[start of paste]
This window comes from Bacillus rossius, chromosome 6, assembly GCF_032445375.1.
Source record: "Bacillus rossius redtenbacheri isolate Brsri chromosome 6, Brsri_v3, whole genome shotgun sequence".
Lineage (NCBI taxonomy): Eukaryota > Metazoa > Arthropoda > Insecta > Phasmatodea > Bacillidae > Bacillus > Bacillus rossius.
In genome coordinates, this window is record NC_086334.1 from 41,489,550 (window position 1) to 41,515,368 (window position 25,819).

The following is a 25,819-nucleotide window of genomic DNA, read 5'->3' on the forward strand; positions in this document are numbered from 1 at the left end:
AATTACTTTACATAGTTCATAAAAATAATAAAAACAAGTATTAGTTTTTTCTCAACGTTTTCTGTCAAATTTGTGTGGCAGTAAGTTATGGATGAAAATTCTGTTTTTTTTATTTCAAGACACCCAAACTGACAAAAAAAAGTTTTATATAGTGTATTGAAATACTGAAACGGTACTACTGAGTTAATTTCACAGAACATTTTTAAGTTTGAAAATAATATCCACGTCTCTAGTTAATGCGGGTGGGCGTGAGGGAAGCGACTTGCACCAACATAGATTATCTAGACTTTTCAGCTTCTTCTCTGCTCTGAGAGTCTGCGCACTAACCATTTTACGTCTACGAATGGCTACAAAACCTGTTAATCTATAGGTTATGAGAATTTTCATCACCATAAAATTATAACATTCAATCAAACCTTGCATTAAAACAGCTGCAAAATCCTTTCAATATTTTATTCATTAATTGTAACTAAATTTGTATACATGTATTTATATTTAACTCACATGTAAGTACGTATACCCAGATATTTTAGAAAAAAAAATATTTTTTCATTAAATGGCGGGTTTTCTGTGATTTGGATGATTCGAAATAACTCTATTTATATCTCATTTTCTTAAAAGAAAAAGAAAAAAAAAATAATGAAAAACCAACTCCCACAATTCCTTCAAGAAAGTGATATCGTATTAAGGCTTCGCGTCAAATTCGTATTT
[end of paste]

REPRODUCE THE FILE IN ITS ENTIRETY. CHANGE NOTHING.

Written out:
This window comes from Bacillus rossius, chromosome 6, assembly GCF_032445375.1.
Source record: "Bacillus rossius redtenbacheri isolate Brsri chromosome 6, Brsri_v3, whole genome shotgun sequence".
Lineage (NCBI taxonomy): Eukaryota > Metazoa > Arthropoda > Insecta > Phasmatodea > Bacillidae > Bacillus > Bacillus rossius.
In genome coordinates, this window is record NC_086334.1 from 41,489,550 (window position 1) to 41,515,368 (window position 25,819).

The following is a 25,819-nucleotide window of genomic DNA, read 5'->3' on the forward strand; positions in this document are numbered from 1 at the left end:
AATTACTTTACATAGTTCATAAAAATAATAAAAACAAGTATTAGTTTTTTCTCAACGTTTTCTGTCAAATTTGTGTGGCAGTAAGTTATGGATGAAAATTCTGTTTTTTTTATTTCAAGACACCCAAACTGACAAAAAAAAGTTTTATATAGTGTATTGAAATACTGAAACGGTACTACTGAGTTAATTTCACAGAACATTTTTAAGTTTGAAAATAATATCCACGTCTCTAGTTAATGCGGGTGGGCGTGAGGGAAGCGACTTGCACCAACATAGATTATCTAGACTTTTCAGCTTCTTCTCTGCTCTGAGAGTCTGCGCACTAACCATTTTACGTCTACGAATGGCTACAAAACCTGTTAATCTATAGGTTATGAGAATTTTCATCACCATAAAATTATAACATTCAATCAAACCTTGCATTAAAACAGCTGCAAAATCCTTTCAATATTTTATTCATTAATTGTAACTAAATTTGTATACATGTATTTATATTTAACTCACATGTAAGTACGTATACCCAGATATTTTAGAAAAAAAAATATTTTTTCATTAAATGGCGGGTTTTCTGTGATTTGGATGATTCGAAATAACTCTATTTATATCTCATTTTCTTAAAAGAAAAAGAAAAAAAAAATAATGAAAAACCAACTCCCACAATTCCTTCAAGAAAGTGATATCGTATTAAGGCTTCGCGTCAAATTCGTATTT